Stefan Klein, a designer from the Slovak Republic, has announced the first flight of his Aeromobil Version 2.5, a flying car prototype he has been developing over the last 20 years. This vehicle is a strikingly beautiful design with folding wings and a propeller in the tail. But will its flight capabilities match its looks? (Photos and video)
The Aeromobil V2.5 is a propeller-driven aircraft that also functions as an automobile – or you can think of it it a car with lofty aspirations. The aviation aspects seem to be prominent in the design, with a streamlined cockpit, super light weight, and sleek tail fins in the back. Propulsion is provided by a 100 hp Rotax 912 water cooled engine mounted behind the seats, with drive shafts leading both aft to the propeller and forward to the two front wheels for driving.
This project is not the only flying car around. There is also the US-based Terrafugia, which folds up its wings vertically on the sides of the vehicle. There is also a Dutch design called the PAL-V, where the ground vehicle is a three wheeled tilting motorcycle that turns into a gyrocopter at the airport.
When the Automobil is a car, the wings are folded straight back along the fuselage and the engine drives the front wheels, while the small back wheels support the tail. There seems to be very little structure, and the entire vehicle weighs just 980 lb (450 kg) empty of fuel and passengers. There is room for two people in the very snug cockpit, and there are two steering wheels, mounted one inside the other in front of the driver/pilot. The larger wheel is for driving on the ground, and the smaller wheel is used for flying.
As shown in the video below, when the Aeromobil gets to the airport, the driver/pilot pushes a button and the wings fold out for a wingspan of 8.2 m (27 ft), which is comparable to other light sport aircraft of similar weight and power. The large flaps (moveable surfaces on the trailing edge of the wing) in this prototype flip over the wing and hang down to add lift for takeoff with the entire wing also tilting up a few degrees to assume the proper angle to the wind for takeoff.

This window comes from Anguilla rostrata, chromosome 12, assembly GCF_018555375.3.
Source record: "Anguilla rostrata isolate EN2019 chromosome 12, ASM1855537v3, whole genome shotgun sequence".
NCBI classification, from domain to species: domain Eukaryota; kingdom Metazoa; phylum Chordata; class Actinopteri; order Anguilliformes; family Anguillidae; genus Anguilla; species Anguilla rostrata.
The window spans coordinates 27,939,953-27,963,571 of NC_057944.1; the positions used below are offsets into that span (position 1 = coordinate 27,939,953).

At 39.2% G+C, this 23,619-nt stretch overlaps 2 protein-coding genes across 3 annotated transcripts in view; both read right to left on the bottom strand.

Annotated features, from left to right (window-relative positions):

The driver switches the gearbox to send power back to the propeller that is mounted at the very end of the vehicle between the two vertical tails. The Aeromobil then takes to the runway and accelerates for takeoff. In the video the airplane stays near the runway, as you would expect with a first flight. The airplane mode of the Aeromobil would have a top speed of 200 kph (124 mph) and a range of over 700 km (430 miles).
Klein says that in car mode the Aeromobil fits into a standard parking space and can be refueled at the same gas station as all the other cars – in other words, it does not require special aviation fuel like most aircraft. The flying car is extremely lightweight, coming in at less than half the weight of a compact car like the Ford Fiesta, which weighs 1,041 kg (2295 lbs). The structure is a steel tube frame with a carbon fiber composite shell, a configuration familiar to fans of racing cars.
The Aeromobil is a prototype intended to demonstrate to investors that the concept is viable. Klein is now shopping this striking flying vehicle to potential manufacturers and investors in order to make it a reality. Once such a deal is struck, he estimates that it would take two additional years to get certification for the Aeromobil to go into production, presumably under the existing Light Sport Aircraft rules.
Over the twenty year gestation of this flying car concept, Klien has created four different versions of his dream. The first version did not have folding wings at all, but was a boxy canard (tail first) design with tall wheels. The next versions featured the signature folding wings, but different tail configurations. Version 2.0 had an inverted V-shaped tail and this last version 2.5 was the first with two vertical tail fins enclosing the wheels. His web site shows drawings for Version 3.0.
Klein has a very interesting background, with degrees both in mechanical engineering, and in fine arts. He originally wanted to be a sculptor, but received his engineering degree first. He later studied design at the Academy of Fine Arts in Bratislava, the Slovak Republic and became the head of the Department of Transport Design at that school. As a professional, he worked on car designs for Audi, BMW, and Volkswagen, and won a national design award for a three-wheeled electric scooter, which he still drives to work each day.
Flying is in the Klein family, however, and his grandfather, father and brother are all pilots. He started flying as a teenager with his brother, and today flies both powered aircraft and gliders. For the Aeromobil, he is also the chief test pilot, which in unusual in these days of large aerospace companies.
Klein calls his Aeromobil flying car “the intersection of technology and art.” You can judge this for yourself by checking out the following video in which Klein demonstrates the road driving characteristics and then shows the first flight of the Aeromobil flying car.